Robert C. Mants, Jr.
The SNCC Legacy Project mourns the death today of former SNCC Field Secretary Robert C. Mants, Jr. (1943-2011). Bob suffered a massive heart attack.
Born and raised in East Point, GA, Bob was a 1961 graduate of East Point/South Fulton High School. While still in high school, Bob was the youngest member of the Committee On Appeal for Human Rights (The Atlanta Student Movement) at the age of 16 and in the 11th grade while at the same time volunteering at the Student Nonviolent Coordinating Committee Headquarters. He attended Morehouse College.
By the summer of 1964 Bob was working for SNCC in Americus, GA. He met his future wife, Joann Christian, while working with the SNCC Southwest Georgia Project. In early 1965 he went to work in Lowndes County, AL, and was instrumental in the planning of the Selma-to-Montgomery March in March 1965. On “Bloody Sunday” Bob was in the front ranks of marchers as they crossed the Edmund Pettus Bridge in Selma.
At the 25th Anniversary of “Bloody Sunday” Bob told the New York Times: “Two months after Bloody Sunday, an organization I was in got to work in nearby Lowndes County, which was 81 percent black and had fewer than 30 black registered voters and no black elected officials. The result was the Lowndes County Freedom Organization, whose symbol, a black panther, would be adopted by the movement of that name. “ NYTimes March 5, 1990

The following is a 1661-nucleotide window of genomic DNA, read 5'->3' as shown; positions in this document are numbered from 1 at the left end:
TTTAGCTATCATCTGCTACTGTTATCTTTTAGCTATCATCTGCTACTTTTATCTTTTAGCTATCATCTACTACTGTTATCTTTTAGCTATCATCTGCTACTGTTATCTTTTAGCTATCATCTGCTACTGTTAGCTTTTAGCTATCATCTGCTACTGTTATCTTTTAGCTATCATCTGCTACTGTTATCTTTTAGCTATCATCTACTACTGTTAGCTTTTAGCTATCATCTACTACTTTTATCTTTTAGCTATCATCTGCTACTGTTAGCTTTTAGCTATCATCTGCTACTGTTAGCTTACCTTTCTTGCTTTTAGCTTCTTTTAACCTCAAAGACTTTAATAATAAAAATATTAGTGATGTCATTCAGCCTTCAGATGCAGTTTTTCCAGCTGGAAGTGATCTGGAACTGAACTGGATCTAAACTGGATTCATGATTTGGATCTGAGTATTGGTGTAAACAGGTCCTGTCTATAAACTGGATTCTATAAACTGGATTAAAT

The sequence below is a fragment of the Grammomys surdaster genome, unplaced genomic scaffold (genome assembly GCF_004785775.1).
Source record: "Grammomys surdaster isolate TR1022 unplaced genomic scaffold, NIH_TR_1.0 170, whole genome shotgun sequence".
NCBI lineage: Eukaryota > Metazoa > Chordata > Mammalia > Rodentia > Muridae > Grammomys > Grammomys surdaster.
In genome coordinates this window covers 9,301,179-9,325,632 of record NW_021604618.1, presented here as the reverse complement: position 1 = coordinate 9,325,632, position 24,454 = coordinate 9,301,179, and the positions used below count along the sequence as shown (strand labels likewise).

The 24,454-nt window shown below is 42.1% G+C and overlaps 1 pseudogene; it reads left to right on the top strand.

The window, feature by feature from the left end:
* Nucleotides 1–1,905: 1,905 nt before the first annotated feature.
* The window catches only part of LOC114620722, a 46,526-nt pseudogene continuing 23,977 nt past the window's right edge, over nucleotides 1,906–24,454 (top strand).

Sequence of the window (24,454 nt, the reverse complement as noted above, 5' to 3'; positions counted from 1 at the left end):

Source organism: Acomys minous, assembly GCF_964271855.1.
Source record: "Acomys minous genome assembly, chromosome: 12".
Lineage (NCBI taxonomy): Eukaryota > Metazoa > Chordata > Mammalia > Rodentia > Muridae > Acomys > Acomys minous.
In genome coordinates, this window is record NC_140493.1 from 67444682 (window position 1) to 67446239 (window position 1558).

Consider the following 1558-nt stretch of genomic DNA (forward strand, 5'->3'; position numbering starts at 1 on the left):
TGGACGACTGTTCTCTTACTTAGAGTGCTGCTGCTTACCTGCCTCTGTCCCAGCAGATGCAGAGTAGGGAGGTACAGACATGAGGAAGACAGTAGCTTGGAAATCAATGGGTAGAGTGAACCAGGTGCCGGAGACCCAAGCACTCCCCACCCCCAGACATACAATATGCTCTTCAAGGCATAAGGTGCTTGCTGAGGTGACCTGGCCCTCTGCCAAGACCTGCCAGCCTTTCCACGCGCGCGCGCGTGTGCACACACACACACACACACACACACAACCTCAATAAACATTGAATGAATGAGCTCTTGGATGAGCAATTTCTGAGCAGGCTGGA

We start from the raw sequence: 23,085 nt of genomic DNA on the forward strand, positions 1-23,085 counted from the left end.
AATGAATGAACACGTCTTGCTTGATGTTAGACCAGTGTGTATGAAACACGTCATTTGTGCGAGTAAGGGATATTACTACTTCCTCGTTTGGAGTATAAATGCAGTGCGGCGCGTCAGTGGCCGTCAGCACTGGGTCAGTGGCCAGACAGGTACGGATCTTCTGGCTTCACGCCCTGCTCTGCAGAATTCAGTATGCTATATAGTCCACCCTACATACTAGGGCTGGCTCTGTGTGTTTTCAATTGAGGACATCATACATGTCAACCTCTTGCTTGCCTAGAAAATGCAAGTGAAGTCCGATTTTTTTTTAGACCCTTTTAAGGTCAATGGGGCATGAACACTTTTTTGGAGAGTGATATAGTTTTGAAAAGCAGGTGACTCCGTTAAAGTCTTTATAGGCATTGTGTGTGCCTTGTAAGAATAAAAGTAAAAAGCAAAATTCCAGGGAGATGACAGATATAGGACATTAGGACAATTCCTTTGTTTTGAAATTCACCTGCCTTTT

Bob Mants stayed working in Lowndes County ever since. He had served as a Lowndes County Commissioner for many years, and was chairman of the nonprofit “Lowndes County Friends of the Historic Trail”, advising the National Park Service.
Robert Mants is survived by his wife of 45 years Joann Christian Mants, a high school teacher in Selma, Alabana; three children: Kadejah, Kumasi, and Katanga; and seven grandchildren.
Charles Cobb Jr wrote:
On top of Ed Brown passing on this makes this month the worst I have experienced in a very long time. Over the years since the SNCC days Bob helped me in myriad ways as I struggle go gain focus for writing about the movement. One of my earliest poems, was written to accompany a great photo of Bob:
(he’s built on what they see in him
and what he sees in them)
being country black
Bloody Sunday, 1965
Hosea Williams (SCLC) and John Lewis (SNCC), followed by Albert Turner (SCLC) and Bob Mants (SNCC), lead the march down from the Edmund Pettus bridge towards the waiting troopers and possemen.
Read more about Bob Mants:
December 8, 2011 The Montgomery Advertiser
Civil Rights Movement Veterans
Compiled by Sharlene Kranz
SNCC Legacy Project